Potsdamer Platz
Once one of the busiest squares in Europe, Potsdamer Platz became a no-man’s-land during the cold war years when the Berlin Wall sliced right through it. It reemerged in the 1990s as the shiny face of the New Berlin, though its commercial glitz today tends to polarize visitors: Some feel it’s a charmless non-place, while others are impressed by its soaring starchitecture and bevy of entertainment options. Some of the local diversions include Deutsche Kinemathek, an excellent film museum that showcases everything from classic movies like Fritz Lang’s Metropolis to a special exhibition on Marlene Dietrich; a large Legoland Discovery Centre for kids; and the neighboring Kulturforum, which offers several top-notch museums like the Gemäldegalerie (Portrait Gallery).
Berlin isn’t exactly short of impressive parks, but the 520-acre Tiergarten, stretching westward from Brandenburg Gate, is one of the city’s largest, most central, and most historic. The area, originally a royal hunting ground, became a park in the 18th century, and prominent landscape architect Peter Joseph Lenné redesigned it in the 19th century with some English garden elements. Largely destroyed during World War II, the park was subsequently used to grow potatoes and other food for starving locals. Today’s replanted garden attracts strollers, joggers, bladers, and cyclists with its landscaped meadows, lakes and gardens, and winding paths. There are also several historic monuments and a couple of excellent beer gardens such as the Café am Neuen See and Schleusenkrug, both perfect stops for pre- or post-stroll sustenance.
1A Panoramastraße
By far the most recognizable landmark in the city’s skyline, the TV tower is the tallest structure in Berlin, and in Western Europe as well. The 1,207-foot transmitter, built during the 1960s, was a source of pride for East Germany, though over time it has become synonymous with the New Berlin values of tolerance, creativity, and independence. The 656-foot observation platform—reached by a fast elevator—offers views of up to 50 miles on a clear day; it also has a slowly revolving restaurant, Sphere. Because the tower receives around a million visitors annually, it’s worth buying a Fast Track premium ticket online so that you can skip the lines. A shop in the tower’s base sells posters, T-shirts, and other accoutrements featuring the iconic tower.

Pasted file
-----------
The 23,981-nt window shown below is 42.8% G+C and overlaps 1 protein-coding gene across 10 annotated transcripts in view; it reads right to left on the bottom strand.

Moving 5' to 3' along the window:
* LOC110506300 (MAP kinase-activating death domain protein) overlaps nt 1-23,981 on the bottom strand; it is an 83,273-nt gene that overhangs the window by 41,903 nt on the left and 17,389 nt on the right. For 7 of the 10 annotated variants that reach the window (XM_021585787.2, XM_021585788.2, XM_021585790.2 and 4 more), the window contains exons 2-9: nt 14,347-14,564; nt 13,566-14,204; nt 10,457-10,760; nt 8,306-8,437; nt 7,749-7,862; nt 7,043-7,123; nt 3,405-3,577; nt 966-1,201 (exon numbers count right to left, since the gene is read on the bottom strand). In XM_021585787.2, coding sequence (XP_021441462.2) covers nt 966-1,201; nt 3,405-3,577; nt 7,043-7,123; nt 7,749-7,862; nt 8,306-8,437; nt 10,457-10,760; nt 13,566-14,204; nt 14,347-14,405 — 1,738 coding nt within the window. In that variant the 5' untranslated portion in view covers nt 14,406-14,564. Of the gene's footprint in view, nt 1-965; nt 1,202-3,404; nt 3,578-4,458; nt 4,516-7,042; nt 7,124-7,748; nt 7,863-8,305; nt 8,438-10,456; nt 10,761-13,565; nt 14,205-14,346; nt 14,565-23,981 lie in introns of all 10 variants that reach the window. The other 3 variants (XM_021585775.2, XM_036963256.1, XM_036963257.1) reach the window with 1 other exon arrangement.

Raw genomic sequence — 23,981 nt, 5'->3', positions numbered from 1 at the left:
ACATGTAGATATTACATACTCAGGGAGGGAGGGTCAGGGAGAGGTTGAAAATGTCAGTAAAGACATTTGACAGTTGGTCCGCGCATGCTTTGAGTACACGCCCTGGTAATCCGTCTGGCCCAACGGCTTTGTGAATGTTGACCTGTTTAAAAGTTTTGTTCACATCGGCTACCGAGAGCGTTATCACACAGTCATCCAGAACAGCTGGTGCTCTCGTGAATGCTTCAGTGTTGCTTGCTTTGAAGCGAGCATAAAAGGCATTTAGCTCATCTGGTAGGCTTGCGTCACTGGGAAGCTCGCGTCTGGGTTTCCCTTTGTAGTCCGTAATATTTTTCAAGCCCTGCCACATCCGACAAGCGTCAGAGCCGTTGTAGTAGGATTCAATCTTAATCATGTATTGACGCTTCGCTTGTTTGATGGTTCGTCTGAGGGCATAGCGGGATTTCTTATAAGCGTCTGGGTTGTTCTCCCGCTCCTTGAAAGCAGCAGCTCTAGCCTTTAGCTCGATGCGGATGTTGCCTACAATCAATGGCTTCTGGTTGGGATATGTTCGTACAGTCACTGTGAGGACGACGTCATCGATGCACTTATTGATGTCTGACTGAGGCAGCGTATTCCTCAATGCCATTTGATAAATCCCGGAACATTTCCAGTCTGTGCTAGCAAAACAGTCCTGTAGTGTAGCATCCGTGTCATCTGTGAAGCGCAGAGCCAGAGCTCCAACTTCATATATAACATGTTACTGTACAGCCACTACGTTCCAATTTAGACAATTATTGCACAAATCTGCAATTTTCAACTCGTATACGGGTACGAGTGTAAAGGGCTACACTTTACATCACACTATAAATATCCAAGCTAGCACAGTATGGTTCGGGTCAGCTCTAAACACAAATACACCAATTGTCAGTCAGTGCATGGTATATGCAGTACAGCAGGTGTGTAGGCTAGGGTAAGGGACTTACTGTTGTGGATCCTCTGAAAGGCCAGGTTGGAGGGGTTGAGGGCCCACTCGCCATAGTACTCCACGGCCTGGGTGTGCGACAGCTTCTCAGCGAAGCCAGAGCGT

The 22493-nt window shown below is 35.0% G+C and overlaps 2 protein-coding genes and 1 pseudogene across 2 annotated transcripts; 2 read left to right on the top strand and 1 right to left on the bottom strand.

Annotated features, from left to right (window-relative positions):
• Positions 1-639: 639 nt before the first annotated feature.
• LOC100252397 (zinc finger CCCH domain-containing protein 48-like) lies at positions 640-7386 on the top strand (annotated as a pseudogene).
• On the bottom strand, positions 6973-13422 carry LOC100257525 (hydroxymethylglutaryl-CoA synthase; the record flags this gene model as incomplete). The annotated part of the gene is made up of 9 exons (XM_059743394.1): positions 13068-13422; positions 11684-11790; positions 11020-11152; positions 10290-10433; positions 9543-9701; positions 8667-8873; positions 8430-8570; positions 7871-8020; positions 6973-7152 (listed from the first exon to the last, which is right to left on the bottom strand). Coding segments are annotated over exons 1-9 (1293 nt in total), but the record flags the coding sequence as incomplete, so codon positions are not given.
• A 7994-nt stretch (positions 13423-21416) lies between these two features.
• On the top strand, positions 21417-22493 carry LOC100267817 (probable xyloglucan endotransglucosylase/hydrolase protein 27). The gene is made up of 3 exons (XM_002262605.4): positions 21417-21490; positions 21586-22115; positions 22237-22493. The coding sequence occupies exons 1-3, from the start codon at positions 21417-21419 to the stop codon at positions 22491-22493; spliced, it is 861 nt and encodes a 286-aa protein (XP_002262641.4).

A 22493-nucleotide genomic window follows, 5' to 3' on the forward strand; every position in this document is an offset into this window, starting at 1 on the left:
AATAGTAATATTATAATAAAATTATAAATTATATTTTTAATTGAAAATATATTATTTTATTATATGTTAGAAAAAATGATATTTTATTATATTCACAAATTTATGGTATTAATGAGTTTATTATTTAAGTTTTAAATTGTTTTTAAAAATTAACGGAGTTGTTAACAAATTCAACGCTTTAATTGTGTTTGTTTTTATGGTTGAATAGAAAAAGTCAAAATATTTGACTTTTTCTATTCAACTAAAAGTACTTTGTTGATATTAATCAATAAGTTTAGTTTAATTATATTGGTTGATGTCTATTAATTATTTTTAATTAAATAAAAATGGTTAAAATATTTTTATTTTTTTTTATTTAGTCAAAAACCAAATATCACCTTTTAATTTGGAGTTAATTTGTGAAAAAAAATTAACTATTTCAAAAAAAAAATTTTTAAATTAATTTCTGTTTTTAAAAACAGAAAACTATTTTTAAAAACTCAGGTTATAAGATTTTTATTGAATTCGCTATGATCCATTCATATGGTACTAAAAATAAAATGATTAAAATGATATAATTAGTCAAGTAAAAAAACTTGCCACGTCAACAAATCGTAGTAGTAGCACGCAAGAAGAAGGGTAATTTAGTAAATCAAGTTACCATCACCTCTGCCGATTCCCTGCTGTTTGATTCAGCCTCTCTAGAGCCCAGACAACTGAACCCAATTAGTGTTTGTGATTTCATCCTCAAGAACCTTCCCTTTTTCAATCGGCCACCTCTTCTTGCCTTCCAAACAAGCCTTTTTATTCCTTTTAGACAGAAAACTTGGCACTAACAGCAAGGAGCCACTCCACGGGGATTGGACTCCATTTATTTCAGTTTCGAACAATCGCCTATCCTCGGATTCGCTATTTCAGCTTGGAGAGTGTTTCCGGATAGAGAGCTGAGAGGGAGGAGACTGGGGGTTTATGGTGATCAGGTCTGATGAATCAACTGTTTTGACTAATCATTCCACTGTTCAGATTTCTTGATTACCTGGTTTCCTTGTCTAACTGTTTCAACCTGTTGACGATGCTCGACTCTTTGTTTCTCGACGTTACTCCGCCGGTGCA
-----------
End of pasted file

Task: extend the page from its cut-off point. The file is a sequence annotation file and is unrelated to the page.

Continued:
9 Alexanderplatz
It may not be Berlin’s most enchanting public space, but Alexanderplatz can lay claim to being one of its most famous, thanks in part to Alfred Döblin’s 1929 modernist novel Berlin Alexanderplatz. The heady 1920s are long gone, and today’s “Alex” is an entirely different entity. Largely the product of 1960s GDR urban planning, the square today is tinged with tall and bleak prefabricated architecture (much of it landmarked) and studded with communist throwbacks like the World Clock, the soaring TV tower, and the Fountain of Friendship Between Peoples. It’s also still a bustling transportation hub, with the U-Bahn, S-Bahn, and trams passing through constantly, and a good place to start a walking tour of Mitte and the Nikolaiviertel, the city’s reconstructed medieval heart.
Cora-Berliner-Straße 1, 10117 Berlin, Germany
Occupying a prominent space between Brandenburg Gate and Potsdamer Platz, this memorial (also known as the Holocaust-Mahnmal, or Holocaust Memorial) has almost 3,000 gray oblong pillars (stelae), arranged at varying heights, that form a kind of labyrinth intended to reference the disorientation felt by Europe’s hunted Jewish population. Designed by New York architect Peter Eisenman, it opened in 2005. The effectiveness of the labyrinth is arguable; you may see groups of teenagers playing tag and picnicking on and among the blocks. However, there’s no denying the power of the site’s underground information center, which relates some of the life stories of Holocaust victims. Several other smaller but related memorials are nearby, dedicated to homosexuals, gypsies, and victims of National Socialist euthanasia killings.
Am Lustgarten, 10178 Berlin, Germany
This immense—some might say immodest—neo-baroque cathedral opposite the former Royal Palace nods architecturally to St. Peter’s in Rome and served as the family church of the Hohenzollern dynasty up until 1918. The current building was completed in 1905 and has an interior every bit as dramatic as the outside. An outsize main hall features an ostentatious baptismal font, a mosaic by Guido Reni, and one of the largest organs in Germany, with more than 7,000 pipes. The crypt hosts almost a hundred burial monuments containing the remains of Hohenzollern royals and Prussian kings, notably Friedrich I and Sophie Charlotte. It’s worth the climb to the upper dome, accessed via 270 steps, for memorable views across the adjacent Museum Island and beyond.
1-3 Bodestraße
Bombed to smithereens during World War II, the Neues Museum—inaugurated in 1855—reopened in 2009 following a slow and sensitive reconstruction by the office of British architect David Chipperfield; both the building and its inspiring contents are well worth the visit. The current structure, featuring delicately restored frescoes, beautifully renovated columns and doors, and deliberately preserved war damage, won the prestigious Mies van der Rohe Award in 2011. The museum’s collections comprise thousands of ancient artifacts from the Egyptian Museum and Papyrus Collection, the Museum of Prehistory and Early History, and the Collection of Classical Antiquities. Highlights include a 3,300-year-old bust of Queen Nefertiti, the famous Neanderthal skull from Le Moustier in France, and Heinrich Schliemann’s collection of antiquities from Troy.